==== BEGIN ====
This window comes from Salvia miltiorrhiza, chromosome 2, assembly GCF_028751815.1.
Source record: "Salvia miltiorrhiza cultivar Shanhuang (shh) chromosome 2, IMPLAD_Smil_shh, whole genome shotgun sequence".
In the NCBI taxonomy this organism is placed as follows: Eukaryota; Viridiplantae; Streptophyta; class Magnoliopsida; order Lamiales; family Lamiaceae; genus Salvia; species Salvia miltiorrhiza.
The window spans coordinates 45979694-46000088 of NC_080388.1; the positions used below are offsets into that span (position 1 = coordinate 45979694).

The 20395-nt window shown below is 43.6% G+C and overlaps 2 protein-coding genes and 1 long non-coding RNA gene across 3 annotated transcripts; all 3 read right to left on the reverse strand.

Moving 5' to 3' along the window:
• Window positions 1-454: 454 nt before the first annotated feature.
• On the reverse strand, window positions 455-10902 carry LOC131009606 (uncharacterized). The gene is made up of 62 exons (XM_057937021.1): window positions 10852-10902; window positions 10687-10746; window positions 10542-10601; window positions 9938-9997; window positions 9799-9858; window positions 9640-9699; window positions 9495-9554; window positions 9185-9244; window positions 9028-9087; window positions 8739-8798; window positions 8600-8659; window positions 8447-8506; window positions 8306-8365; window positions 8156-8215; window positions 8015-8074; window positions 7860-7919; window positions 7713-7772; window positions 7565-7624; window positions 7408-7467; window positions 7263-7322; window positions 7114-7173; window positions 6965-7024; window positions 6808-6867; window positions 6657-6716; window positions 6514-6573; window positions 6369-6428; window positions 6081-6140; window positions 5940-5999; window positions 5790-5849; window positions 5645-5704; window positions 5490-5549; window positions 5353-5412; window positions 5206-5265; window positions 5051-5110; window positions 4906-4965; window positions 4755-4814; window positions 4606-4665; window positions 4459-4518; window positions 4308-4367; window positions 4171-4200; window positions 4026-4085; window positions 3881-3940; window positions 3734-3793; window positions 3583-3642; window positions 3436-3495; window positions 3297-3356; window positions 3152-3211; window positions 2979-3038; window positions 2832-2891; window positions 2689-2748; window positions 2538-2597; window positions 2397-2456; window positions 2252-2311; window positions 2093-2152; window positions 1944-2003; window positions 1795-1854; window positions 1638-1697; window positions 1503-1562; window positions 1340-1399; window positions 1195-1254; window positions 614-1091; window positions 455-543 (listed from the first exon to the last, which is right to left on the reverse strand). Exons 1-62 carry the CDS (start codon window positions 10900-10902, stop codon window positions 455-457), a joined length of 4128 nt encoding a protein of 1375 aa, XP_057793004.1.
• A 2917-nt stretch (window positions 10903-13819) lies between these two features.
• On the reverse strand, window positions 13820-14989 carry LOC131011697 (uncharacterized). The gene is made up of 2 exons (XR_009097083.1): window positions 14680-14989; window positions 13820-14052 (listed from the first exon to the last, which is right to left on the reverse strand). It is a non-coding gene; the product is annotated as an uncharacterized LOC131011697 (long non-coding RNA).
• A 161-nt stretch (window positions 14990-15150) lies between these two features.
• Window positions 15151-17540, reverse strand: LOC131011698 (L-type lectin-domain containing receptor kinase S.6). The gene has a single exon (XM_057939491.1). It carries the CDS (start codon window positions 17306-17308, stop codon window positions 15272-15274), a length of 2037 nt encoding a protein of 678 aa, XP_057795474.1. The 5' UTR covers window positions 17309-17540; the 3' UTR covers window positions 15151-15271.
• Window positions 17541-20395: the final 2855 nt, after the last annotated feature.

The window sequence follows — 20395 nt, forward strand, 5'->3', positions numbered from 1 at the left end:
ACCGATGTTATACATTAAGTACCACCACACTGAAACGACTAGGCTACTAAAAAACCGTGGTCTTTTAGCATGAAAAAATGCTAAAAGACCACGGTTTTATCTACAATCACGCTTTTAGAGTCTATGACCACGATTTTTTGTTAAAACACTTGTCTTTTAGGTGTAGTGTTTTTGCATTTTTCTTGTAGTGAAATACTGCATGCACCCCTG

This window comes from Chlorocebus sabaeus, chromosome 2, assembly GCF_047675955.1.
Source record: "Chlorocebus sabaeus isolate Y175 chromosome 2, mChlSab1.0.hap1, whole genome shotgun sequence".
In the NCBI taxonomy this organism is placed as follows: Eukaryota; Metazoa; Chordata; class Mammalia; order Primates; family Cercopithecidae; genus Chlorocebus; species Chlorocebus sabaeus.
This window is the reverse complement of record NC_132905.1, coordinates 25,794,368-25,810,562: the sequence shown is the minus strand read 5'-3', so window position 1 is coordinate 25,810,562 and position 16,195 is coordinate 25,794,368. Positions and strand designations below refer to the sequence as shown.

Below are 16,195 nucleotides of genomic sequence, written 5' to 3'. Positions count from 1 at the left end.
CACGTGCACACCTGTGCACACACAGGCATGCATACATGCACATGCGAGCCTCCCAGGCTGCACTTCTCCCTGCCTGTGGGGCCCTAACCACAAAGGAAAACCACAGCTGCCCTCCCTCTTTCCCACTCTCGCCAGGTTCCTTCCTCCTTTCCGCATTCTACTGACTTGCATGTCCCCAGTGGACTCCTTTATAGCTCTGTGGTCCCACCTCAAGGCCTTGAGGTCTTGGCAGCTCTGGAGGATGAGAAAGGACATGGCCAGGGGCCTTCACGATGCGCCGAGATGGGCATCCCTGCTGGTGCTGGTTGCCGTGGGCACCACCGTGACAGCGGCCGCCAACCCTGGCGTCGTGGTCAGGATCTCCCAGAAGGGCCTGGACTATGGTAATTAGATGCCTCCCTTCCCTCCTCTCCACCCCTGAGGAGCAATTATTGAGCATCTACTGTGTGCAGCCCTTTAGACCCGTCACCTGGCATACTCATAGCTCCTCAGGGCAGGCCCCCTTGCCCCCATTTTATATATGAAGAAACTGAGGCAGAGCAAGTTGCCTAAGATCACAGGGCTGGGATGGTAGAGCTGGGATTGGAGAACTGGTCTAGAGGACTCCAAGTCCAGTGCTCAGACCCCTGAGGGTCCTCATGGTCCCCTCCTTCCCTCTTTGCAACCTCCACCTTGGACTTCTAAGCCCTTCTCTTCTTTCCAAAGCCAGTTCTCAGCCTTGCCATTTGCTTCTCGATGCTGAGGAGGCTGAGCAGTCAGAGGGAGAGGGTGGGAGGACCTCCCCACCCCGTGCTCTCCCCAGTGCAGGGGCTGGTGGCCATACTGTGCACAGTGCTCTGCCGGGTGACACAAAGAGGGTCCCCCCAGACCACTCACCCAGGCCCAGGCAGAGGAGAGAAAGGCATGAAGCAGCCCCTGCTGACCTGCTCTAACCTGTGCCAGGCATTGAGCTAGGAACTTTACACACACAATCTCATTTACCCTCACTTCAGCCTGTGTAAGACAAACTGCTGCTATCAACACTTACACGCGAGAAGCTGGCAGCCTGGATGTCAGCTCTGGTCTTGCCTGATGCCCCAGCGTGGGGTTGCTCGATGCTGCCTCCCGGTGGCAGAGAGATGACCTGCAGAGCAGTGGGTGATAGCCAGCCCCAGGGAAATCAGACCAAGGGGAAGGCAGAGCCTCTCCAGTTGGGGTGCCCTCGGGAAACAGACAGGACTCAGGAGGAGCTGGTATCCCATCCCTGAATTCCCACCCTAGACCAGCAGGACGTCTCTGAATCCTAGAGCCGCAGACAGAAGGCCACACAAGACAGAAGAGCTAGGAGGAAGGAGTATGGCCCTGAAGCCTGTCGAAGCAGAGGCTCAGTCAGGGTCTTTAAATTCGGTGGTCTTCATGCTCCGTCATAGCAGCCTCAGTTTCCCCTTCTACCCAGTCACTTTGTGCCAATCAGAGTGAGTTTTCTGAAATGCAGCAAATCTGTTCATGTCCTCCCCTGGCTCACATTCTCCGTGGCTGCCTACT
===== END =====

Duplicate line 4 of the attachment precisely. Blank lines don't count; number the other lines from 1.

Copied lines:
The window spans coordinates 45979694-46000088 of NC_080388.1; the positions used below are offsets into that span (position 1 = coordinate 45979694).